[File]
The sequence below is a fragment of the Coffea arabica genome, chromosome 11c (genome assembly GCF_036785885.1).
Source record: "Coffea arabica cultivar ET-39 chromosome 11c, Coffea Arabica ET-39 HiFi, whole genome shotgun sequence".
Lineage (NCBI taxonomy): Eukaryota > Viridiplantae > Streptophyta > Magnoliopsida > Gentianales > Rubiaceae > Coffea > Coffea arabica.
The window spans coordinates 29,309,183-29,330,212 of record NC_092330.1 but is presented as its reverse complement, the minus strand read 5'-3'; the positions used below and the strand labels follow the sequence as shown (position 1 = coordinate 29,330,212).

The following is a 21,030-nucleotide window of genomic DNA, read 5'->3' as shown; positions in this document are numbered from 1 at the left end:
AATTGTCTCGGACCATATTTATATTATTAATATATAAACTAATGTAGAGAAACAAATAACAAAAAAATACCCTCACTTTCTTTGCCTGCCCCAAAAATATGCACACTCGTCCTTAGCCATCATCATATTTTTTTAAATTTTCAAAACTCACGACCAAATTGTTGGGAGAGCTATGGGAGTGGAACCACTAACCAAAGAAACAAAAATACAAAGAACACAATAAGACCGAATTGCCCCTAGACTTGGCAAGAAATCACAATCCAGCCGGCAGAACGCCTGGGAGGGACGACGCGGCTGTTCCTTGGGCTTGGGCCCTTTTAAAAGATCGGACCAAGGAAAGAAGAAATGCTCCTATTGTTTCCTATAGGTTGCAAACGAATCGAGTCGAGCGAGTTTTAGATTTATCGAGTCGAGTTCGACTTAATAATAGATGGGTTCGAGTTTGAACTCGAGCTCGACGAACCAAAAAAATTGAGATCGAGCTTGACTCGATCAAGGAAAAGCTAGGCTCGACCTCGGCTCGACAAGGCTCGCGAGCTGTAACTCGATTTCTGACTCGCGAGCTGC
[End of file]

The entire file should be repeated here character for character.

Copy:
The sequence below is a fragment of the Coffea arabica genome, chromosome 11c (genome assembly GCF_036785885.1).
Source record: "Coffea arabica cultivar ET-39 chromosome 11c, Coffea Arabica ET-39 HiFi, whole genome shotgun sequence".
Lineage (NCBI taxonomy): Eukaryota > Viridiplantae > Streptophyta > Magnoliopsida > Gentianales > Rubiaceae > Coffea > Coffea arabica.
The window spans coordinates 29,309,183-29,330,212 of record NC_092330.1 but is presented as its reverse complement, the minus strand read 5'-3'; the positions used below and the strand labels follow the sequence as shown (position 1 = coordinate 29,330,212).

The following is a 21,030-nucleotide window of genomic DNA, read 5'->3' as shown; positions in this document are numbered from 1 at the left end:
AATTGTCTCGGACCATATTTATATTATTAATATATAAACTAATGTAGAGAAACAAATAACAAAAAAATACCCTCACTTTCTTTGCCTGCCCCAAAAATATGCACACTCGTCCTTAGCCATCATCATATTTTTTTAAATTTTCAAAACTCACGACCAAATTGTTGGGAGAGCTATGGGAGTGGAACCACTAACCAAAGAAACAAAAATACAAAGAACACAATAAGACCGAATTGCCCCTAGACTTGGCAAGAAATCACAATCCAGCCGGCAGAACGCCTGGGAGGGACGACGCGGCTGTTCCTTGGGCTTGGGCCCTTTTAAAAGATCGGACCAAGGAAAGAAGAAATGCTCCTATTGTTTCCTATAGGTTGCAAACGAATCGAGTCGAGCGAGTTTTAGATTTATCGAGTCGAGTTCGACTTAATAATAGATGGGTTCGAGTTTGAACTCGAGCTCGACGAACCAAAAAAATTGAGATCGAGCTTGACTCGATCAAGGAAAAGCTAGGCTCGACCTCGGCTCGACAAGGCTCGCGAGCTGTAACTCGATTTCTGACTCGCGAGCTGC